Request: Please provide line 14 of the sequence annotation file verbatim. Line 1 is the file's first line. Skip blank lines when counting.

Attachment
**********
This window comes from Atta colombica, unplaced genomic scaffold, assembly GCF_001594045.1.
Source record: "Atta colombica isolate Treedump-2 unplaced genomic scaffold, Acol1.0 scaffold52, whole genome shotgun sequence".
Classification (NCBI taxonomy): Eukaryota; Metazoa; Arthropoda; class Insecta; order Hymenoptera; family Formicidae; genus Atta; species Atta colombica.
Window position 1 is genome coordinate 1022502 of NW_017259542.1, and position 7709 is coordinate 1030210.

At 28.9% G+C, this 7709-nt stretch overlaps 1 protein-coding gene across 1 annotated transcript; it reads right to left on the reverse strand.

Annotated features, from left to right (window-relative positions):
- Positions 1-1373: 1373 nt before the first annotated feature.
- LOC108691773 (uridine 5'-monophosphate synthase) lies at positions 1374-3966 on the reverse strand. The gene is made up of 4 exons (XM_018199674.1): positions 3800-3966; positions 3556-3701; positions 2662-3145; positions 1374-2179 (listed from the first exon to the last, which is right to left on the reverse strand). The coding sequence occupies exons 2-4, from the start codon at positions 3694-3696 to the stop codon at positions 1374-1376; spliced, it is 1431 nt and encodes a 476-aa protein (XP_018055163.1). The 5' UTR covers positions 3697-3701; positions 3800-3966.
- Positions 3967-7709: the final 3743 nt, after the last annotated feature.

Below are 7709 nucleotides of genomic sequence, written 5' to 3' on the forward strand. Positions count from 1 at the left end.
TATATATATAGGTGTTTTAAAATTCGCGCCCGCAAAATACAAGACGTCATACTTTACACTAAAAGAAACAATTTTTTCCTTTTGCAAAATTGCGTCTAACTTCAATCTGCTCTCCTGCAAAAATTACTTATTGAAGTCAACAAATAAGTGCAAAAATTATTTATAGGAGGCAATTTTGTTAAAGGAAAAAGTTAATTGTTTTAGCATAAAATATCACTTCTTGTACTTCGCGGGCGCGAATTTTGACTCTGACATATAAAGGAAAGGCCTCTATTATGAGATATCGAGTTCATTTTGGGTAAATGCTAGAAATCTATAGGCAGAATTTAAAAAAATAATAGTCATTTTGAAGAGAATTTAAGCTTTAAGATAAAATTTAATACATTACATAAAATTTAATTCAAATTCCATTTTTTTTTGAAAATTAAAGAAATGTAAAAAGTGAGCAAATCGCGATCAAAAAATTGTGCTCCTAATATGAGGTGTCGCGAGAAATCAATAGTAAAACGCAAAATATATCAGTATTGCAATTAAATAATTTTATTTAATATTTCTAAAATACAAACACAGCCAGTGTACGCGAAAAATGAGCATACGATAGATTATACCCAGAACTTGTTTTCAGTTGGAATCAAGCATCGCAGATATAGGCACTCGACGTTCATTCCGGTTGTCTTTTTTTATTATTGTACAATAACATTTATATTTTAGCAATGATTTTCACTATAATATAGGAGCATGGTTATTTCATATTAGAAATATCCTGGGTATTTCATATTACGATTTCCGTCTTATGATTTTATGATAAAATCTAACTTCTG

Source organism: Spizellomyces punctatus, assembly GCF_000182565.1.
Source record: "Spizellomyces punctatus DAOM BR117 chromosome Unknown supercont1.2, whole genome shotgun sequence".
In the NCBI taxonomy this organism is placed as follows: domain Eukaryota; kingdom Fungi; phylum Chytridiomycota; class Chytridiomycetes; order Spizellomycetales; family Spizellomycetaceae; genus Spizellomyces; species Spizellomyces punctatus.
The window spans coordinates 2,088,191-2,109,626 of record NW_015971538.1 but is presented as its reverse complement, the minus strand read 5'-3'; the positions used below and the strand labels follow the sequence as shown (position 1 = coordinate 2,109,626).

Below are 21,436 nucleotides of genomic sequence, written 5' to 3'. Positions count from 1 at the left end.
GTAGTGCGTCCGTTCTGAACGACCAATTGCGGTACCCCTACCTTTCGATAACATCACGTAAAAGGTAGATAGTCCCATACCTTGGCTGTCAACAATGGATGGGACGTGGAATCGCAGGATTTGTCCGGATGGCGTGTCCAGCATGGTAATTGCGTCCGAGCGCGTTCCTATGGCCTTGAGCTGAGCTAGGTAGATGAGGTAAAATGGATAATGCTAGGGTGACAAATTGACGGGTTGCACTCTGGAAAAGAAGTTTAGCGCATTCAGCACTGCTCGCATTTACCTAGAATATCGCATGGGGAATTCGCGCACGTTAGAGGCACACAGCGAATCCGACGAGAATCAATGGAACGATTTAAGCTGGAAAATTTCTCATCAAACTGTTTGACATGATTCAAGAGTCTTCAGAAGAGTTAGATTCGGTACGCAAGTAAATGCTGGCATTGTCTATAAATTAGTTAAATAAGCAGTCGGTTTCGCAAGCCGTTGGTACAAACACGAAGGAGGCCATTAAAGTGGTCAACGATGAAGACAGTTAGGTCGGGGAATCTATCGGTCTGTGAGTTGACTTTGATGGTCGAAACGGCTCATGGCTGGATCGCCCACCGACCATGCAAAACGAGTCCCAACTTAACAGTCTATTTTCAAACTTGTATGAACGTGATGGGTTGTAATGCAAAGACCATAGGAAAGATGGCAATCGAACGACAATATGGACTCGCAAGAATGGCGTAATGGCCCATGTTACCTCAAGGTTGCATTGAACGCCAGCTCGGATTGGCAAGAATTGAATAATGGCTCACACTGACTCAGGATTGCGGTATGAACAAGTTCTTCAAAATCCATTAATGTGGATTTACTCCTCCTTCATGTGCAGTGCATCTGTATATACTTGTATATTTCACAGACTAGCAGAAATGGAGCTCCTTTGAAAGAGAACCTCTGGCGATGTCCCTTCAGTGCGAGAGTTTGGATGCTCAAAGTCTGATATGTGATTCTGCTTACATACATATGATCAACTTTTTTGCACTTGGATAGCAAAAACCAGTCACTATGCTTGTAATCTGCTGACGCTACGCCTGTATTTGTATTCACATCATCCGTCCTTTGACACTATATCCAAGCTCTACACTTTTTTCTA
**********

In the NCBI taxonomy this organism is placed as follows: domain Eukaryota; kingdom Fungi; phylum Chytridiomycota; class Chytridiomycetes; order Spizellomycetales; family Spizellomycetaceae; genus Spizellomyces; species Spizellomyces punctatus.